Well, they saw reason.
SAG leaders Alan Rosenberg and Doug Allen made the choice to postpone the authorization vote, and wisely so.
Unfortunately, they seem to be pursuing a strategy of convincing the no voters that they really ought to vote yes.
Ain’t gonna work. The circumstances simply haven’t changed. The deal hasn’t changed, the economy hasn’t changed, and last I checked, AFTRA hadn’t disappeared in a poof of smoke.
For all of my disagreements with Patric Verrone and David Young, I always knew why they were doing things. I often disagreed with their underlying assumptions, but their actions had an internal logic.
I have no idea why Alan and Doug are doing what they’re doing right now. Their behavior and decisions all feel like reactions, and none of it seems to fit into a coherent strategy anymore.
The strange thing is that there’s really only one possible outcome left, so the machinations are taking on a bit of a sad tone.
Regardless of how the next few weeks play out, I do hope that SAG does find a way to heal itself (and AFTRA along with it). The rest of us need SAG to find her practicality and proactivity once again.
Over the course of the last week, things have gone from “difficult” to “dangerous” for the Screen Actors Guild.
Here was the difficult status quo. The WGA went on strike, the DGA made a deal, the WGA took that deal, then AFTRA chose to split off and bargain on its own. SAG failed to reach an agreement with the AMPTP, at which point AFTRA stepped in and took what was basically the DGA/WGA deal.
Months ensued, and despite the presence of window-dressing a federal mediator, SAG still refused to accept the DGA/WGA/AFTRA deal.
SAG’s election cycle brought a weakening of the political influence of Alan Rosenberg’s militant faction, but SAG’s negotiating committee, which had been appointed by a prior Rosenberg-led SAG board, responded by requesting that SAG call a strike authorization vote.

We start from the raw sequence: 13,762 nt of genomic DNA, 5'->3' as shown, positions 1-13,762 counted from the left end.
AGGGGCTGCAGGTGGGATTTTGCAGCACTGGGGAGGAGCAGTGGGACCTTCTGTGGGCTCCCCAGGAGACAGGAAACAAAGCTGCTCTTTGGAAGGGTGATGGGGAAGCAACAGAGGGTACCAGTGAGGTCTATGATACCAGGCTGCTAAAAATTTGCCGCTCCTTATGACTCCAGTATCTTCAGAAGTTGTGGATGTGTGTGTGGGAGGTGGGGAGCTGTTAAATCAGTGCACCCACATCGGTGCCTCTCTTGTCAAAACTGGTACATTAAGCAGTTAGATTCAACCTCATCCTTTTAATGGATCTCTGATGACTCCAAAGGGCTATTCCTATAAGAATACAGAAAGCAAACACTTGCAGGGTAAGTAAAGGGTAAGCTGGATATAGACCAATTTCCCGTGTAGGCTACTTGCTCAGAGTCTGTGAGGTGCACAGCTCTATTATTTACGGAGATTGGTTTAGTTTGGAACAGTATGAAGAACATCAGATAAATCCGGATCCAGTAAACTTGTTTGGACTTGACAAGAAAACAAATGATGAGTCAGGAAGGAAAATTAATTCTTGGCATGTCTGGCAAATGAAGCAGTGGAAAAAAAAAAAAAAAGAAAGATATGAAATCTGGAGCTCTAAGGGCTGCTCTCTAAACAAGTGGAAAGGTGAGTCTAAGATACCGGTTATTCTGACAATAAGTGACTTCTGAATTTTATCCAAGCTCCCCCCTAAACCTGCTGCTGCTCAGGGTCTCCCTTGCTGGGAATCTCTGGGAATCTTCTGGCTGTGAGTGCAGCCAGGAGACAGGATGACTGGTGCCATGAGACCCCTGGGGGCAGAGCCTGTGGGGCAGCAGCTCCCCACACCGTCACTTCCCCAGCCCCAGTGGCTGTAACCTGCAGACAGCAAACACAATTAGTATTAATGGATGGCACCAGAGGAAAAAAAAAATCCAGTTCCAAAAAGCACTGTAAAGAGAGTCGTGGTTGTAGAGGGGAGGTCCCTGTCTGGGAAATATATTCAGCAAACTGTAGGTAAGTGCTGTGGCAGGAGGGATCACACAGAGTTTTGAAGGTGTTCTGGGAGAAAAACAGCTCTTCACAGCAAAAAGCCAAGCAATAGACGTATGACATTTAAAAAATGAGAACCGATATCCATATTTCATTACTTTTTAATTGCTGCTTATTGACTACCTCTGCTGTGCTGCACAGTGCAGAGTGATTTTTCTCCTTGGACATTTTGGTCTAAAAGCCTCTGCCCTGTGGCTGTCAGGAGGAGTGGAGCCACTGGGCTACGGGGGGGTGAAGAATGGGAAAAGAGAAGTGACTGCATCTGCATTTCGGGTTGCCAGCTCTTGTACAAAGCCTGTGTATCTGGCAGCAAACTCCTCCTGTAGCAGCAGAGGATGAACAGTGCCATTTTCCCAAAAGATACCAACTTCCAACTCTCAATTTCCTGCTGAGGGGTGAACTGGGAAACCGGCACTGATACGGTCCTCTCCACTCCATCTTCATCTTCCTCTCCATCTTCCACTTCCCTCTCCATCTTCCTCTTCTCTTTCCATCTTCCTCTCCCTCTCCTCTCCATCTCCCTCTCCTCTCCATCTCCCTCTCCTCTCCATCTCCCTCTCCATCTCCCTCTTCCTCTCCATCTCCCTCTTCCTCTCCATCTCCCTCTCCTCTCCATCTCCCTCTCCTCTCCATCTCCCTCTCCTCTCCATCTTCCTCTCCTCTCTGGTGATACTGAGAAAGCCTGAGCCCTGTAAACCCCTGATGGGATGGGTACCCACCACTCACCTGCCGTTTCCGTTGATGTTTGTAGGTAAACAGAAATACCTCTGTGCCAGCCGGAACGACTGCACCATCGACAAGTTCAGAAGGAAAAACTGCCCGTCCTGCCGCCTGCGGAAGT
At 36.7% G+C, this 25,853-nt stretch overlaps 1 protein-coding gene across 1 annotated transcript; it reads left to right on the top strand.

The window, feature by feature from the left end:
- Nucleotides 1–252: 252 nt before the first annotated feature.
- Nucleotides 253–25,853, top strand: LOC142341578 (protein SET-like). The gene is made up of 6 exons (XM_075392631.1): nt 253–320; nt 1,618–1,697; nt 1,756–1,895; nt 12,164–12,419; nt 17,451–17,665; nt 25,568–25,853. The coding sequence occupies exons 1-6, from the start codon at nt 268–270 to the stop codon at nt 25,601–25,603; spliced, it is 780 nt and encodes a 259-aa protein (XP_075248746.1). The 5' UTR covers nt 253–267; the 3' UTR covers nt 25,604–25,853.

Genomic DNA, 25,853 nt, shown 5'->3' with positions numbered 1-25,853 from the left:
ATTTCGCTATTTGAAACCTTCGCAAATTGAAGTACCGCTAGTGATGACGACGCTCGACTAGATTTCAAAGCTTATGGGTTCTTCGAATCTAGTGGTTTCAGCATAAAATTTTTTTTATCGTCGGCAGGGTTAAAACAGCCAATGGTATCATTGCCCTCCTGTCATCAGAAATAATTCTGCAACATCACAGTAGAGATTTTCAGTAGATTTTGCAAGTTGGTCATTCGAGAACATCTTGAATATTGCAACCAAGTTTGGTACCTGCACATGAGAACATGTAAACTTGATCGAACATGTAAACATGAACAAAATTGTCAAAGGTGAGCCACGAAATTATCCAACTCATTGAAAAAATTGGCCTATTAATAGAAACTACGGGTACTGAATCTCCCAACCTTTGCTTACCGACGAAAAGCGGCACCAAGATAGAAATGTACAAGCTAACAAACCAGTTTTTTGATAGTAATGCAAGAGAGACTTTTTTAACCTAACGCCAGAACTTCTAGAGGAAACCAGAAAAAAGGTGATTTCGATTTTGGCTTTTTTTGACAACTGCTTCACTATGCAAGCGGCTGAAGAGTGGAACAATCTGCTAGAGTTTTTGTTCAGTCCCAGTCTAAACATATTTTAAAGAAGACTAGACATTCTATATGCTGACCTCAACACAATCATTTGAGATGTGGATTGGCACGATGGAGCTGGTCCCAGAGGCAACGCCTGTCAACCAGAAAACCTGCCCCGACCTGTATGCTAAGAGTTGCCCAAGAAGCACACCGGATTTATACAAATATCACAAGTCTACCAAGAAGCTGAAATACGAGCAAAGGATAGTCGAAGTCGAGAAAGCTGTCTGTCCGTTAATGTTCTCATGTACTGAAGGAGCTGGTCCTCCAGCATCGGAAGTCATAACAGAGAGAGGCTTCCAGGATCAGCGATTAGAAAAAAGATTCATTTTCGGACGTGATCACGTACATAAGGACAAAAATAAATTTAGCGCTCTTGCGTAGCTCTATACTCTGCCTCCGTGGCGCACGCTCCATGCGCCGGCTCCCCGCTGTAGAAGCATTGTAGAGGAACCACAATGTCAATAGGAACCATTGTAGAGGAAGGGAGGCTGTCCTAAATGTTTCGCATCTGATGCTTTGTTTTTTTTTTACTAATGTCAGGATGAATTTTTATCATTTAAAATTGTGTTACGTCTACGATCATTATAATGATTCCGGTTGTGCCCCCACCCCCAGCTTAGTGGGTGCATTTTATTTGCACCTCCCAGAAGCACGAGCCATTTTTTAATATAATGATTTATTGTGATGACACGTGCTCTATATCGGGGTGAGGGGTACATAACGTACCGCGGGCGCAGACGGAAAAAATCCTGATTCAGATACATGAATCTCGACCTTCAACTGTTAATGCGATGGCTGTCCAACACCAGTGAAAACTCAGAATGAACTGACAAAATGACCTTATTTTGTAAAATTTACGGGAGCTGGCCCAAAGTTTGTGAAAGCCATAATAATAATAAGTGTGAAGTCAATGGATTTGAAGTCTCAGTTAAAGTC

At that point in the story, things went quickly from difficult to dangerous.
In the span of just a few days, an open, sizeable and organized revolt began. It started with letters from individual SAG members like Jason Alexander asking their fellow actors to vote “no” on the authorization vote. Then the New York SAG Board officially came out against the authorization.1 Alan called a compulsory national meeting to address this schism, then apparently realized he couldn’t actually compel that, and so he withdrew that meeting. This was followed by a statement against the authorization by 130 actors, including George Clooney, Tom Hanks, Sally Field, Alec Baldwin, Alan Alda, Steve Carell (who supported the WGA very valiantly during our strike), Matt Damon, Cameron Diaz and many others.
Then Alan and SAG E.D. Doug Allen traveled to New York to meet with the actors out there, and they ran into a buzzsaw.
On top of all of that, NBC opted to eliminate an entire block of prime time programming and replace it with Leno, lopping away WGA and SAG jobs in the process. And Fox was rumored to be considering doing more–if not all–of its new television programming under AFTRA contracts.
There are bad weeks, and then there are bad weeks.
This was a terrible week for SAG.
Why is this happening, and what should they do?